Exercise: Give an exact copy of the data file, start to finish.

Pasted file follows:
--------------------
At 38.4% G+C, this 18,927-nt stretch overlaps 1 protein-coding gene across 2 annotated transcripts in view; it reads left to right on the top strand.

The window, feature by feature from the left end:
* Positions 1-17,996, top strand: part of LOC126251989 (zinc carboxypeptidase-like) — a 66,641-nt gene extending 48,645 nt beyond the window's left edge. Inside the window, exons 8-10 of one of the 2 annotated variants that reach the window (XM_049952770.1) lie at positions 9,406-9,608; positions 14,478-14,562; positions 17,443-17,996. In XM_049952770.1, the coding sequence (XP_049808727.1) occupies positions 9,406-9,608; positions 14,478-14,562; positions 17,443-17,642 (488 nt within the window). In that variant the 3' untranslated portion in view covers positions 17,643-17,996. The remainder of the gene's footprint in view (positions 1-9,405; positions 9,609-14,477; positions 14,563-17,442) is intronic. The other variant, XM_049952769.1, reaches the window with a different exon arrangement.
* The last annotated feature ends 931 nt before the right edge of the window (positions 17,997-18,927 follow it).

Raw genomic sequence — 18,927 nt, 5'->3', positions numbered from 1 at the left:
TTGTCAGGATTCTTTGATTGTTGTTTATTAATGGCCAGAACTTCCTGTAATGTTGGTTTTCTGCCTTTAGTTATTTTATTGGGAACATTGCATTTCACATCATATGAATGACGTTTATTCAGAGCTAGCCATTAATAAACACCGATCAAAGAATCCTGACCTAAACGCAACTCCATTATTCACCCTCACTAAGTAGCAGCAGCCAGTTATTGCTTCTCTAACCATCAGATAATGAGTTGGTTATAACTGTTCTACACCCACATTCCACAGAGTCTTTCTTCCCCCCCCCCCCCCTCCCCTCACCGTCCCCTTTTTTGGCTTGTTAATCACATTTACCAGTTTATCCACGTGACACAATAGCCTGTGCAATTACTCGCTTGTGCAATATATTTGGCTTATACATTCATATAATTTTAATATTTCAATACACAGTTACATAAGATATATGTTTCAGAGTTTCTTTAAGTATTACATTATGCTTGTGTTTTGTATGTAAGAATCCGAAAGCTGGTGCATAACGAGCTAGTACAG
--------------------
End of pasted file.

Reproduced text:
At 38.4% G+C, this 18,927-nt stretch overlaps 1 protein-coding gene across 2 annotated transcripts in view; it reads left to right on the top strand.

The window, feature by feature from the left end:
* Positions 1-17,996, top strand: part of LOC126251989 (zinc carboxypeptidase-like) — a 66,641-nt gene extending 48,645 nt beyond the window's left edge. Inside the window, exons 8-10 of one of the 2 annotated variants that reach the window (XM_049952770.1) lie at positions 9,406-9,608; positions 14,478-14,562; positions 17,443-17,996. In XM_049952770.1, the coding sequence (XP_049808727.1) occupies positions 9,406-9,608; positions 14,478-14,562; positions 17,443-17,642 (488 nt within the window). In that variant the 3' untranslated portion in view covers positions 17,643-17,996. The remainder of the gene's footprint in view (positions 1-9,405; positions 9,609-14,477; positions 14,563-17,442) is intronic. The other variant, XM_049952769.1, reaches the window with a different exon arrangement.
* The last annotated feature ends 931 nt before the right edge of the window (positions 17,997-18,927 follow it).

Raw genomic sequence — 18,927 nt, 5'->3', positions numbered from 1 at the left:
TTGTCAGGATTCTTTGATTGTTGTTTATTAATGGCCAGAACTTCCTGTAATGTTGGTTTTCTGCCTTTAGTTATTTTATTGGGAACATTGCATTTCACATCATATGAATGACGTTTATTCAGAGCTAGCCATTAATAAACACCGATCAAAGAATCCTGACCTAAACGCAACTCCATTATTCACCCTCACTAAGTAGCAGCAGCCAGTTATTGCTTCTCTAACCATCAGATAATGAGTTGGTTATAACTGTTCTACACCCACATTCCACAGAGTCTTTCTTCCCCCCCCCCCCCCTCCCCTCACCGTCCCCTTTTTTGGCTTGTTAATCACATTTACCAGTTTATCCACGTGACACAATAGCCTGTGCAATTACTCGCTTGTGCAATATATTTGGCTTATACATTCATATAATTTTAATATTTCAATACACAGTTACATAAGATATATGTTTCAGAGTTTCTTTAAGTATTACATTATGCTTGTGTTTTGTATGTAAGAATCCGAAAGCTGGTGCATAACGAGCTAGTACAG